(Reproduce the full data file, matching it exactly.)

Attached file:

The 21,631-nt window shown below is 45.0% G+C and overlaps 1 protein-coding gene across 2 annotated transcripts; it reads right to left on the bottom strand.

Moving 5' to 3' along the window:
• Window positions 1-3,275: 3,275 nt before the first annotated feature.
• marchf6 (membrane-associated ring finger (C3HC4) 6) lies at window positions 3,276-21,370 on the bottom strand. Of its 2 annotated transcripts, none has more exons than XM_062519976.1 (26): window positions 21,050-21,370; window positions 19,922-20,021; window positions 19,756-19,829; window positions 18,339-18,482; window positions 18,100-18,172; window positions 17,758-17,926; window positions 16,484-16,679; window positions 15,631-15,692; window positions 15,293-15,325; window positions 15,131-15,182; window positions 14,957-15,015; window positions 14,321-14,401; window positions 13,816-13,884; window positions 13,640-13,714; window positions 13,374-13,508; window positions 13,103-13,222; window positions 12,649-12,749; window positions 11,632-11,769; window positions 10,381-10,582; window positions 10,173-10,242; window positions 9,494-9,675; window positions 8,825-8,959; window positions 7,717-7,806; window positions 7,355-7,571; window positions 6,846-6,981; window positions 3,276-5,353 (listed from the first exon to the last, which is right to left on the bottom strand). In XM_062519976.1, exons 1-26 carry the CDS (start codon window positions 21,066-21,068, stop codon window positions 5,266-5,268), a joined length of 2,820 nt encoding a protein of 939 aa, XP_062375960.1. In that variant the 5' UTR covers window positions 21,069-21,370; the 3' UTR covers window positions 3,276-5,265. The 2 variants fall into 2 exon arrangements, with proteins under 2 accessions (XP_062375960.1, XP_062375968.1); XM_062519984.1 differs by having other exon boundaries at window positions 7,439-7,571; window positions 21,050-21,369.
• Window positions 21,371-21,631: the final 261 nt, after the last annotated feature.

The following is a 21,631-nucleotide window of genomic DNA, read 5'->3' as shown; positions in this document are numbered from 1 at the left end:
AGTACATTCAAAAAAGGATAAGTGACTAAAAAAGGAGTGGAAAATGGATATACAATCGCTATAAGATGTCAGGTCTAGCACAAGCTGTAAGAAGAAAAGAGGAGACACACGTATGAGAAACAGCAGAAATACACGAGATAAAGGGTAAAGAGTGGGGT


The 21,631-nt window shown below is 45.0% G+C and overlaps 1 protein-coding gene across 2 annotated transcripts; it reads right to left on the bottom strand.

Moving 5' to 3' along the window:
• Window positions 1-3,275: 3,275 nt before the first annotated feature.
• marchf6 (membrane-associated ring finger (C3HC4) 6) lies at window positions 3,276-21,370 on the bottom strand. Of its 2 annotated transcripts, none has more exons than XM_062519976.1 (26): window positions 21,050-21,370; window positions 19,922-20,021; window positions 19,756-19,829; window positions 18,339-18,482; window positions 18,100-18,172; window positions 17,758-17,926; window positions 16,484-16,679; window positions 15,631-15,692; window positions 15,293-15,325; window positions 15,131-15,182; window positions 14,957-15,015; window positions 14,321-14,401; window positions 13,816-13,884; window positions 13,640-13,714; window positions 13,374-13,508; window positions 13,103-13,222; window positions 12,649-12,749; window positions 11,632-11,769; window positions 10,381-10,582; window positions 10,173-10,242; window positions 9,494-9,675; window positions 8,825-8,959; window positions 7,717-7,806; window positions 7,355-7,571; window positions 6,846-6,981; window positions 3,276-5,353 (listed from the first exon to the last, which is right to left on the bottom strand). In XM_062519976.1, exons 1-26 carry the CDS (start codon window positions 21,066-21,068, stop codon window positions 5,266-5,268), a joined length of 2,820 nt encoding a protein of 939 aa, XP_062375960.1. In that variant the 5' UTR covers window positions 21,069-21,370; the 3' UTR covers window positions 3,276-5,265. The 2 variants fall into 2 exon arrangements, with proteins under 2 accessions (XP_062375960.1, XP_062375968.1); XM_062519984.1 differs by having other exon boundaries at window positions 7,439-7,571; window positions 21,050-21,369.
• Window positions 21,371-21,631: the final 261 nt, after the last annotated feature.

The following is a 21,631-nucleotide window of genomic DNA, read 5'->3' as shown; positions in this document are numbered from 1 at the left end:
AGTACATTCAAAAAAGGATAAGTGACTAAAAAAGGAGTGGAAAATGGATATACAATCGCTATAAGATGTCAGGTCTAGCACAAGCTGTAAGAAGAAAAGAGGAGACACACGTATGAGAAACAGCAGAAATACACGAGATAAAGGGTAAAGAGTGGGGT